Elisabeth Kinsey responds to our monthly historical photo prompt with her flash piece, “Harbor.”
I gotta hand it to her. She left this time. I get up and notice the quiet. The couple downstairs are fightin’, but the dishes are silent in the kitchen. The whiskey bottle’s still out on the counter, and I can hear my own thoughts.
“Shirl. Shirl?” My mouth is new. “Shirl!” I open the wardrobe. Gone. Any sign of a woman’s pump or dress is missing.
I smell the daisy of her perfume.
Business as usual. That’s the right attitude. In the streetcar, my stomach growls. No breakfast or food smells, except the blond wiseguy eating a hot dog at eight a.m. I adjust my hat and clear my throat. He continues eating like he’s sittin’ in his own kitchen.
At the harbor. I look up to the eighteenth floor and imagine I see Carol, sipping her coffee with that terrible gurgle.
“Not today.” For some reason my teeth clench and I release them.
In the opposite direction, the peer veers around the water. My feet walk that way, unsure of where to follow.
I smell exhaust and dead fish and daisy. She’s stuck to my suit.
I’m halfway around the water. The city isn’t my city. Glare hits its windows. All those people don’t know who I am. I don’t owe them. I don’t owe them anything.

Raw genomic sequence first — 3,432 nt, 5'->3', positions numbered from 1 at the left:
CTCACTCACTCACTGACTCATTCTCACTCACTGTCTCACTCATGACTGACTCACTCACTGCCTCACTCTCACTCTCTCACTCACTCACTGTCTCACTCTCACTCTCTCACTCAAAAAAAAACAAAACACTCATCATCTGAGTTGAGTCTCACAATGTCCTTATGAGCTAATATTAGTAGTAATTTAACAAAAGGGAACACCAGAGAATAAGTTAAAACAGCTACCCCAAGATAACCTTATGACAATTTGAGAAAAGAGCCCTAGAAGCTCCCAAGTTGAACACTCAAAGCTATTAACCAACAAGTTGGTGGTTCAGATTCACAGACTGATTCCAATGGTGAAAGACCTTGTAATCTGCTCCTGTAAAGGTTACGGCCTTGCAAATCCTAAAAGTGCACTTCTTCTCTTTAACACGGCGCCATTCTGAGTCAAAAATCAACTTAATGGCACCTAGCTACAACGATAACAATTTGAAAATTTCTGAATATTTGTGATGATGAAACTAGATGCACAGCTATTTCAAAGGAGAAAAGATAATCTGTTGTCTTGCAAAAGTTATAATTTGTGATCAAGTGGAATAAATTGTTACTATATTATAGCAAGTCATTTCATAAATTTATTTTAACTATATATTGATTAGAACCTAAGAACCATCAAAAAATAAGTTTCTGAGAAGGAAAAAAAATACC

The water chops at some wiseguy’s sailboat. Hope it hits that tanker. Hope she’s got to Long Island by now. Or wherever she always said she wanted her goddamn dreamhouse.
Elisabeth Kinsey received two degrees in Creative Writing and is ABD in her PhD at University of Denver in Literary Studies where she is focusing on the Female Bildungsroman and Narratology. She is published in Women in Nature Anthology, Greenwoman Magazine, The Rambler, Emergency Journal, Wazee Journal, Apogee, and Literature Today. She teaches at Regis University and the University of Denver. She is probably the only person who doesn’t ski. She is working on a memoir and a Creative Nonfiction-Hybrid craft book that attempts to delineate the relationship between memoir, identity, and fiction. Find her at her website, read her blog, or find her on Twitter.
Each month, Alternating Current Press presents an ekphrastic challenge for writers and lovers of history: We feature a different public domain historical photograph, and ask writers to respond to it. There is no wrong answer, and no set style guidelines. Poetry, prose, hybrid, fiction or non, experimental — Anything goes that has a history bent. All work is considered for our Charter Oak Award for Best Historical and for publication in our annual Footnote: A Literary Journal of History (only if selected), and the best responses will be published on The Coil the following month. Check out our homepage for your chance to participate in the February DaguerreoTyped historical ekphrastic challenge, and read all of the past archives here.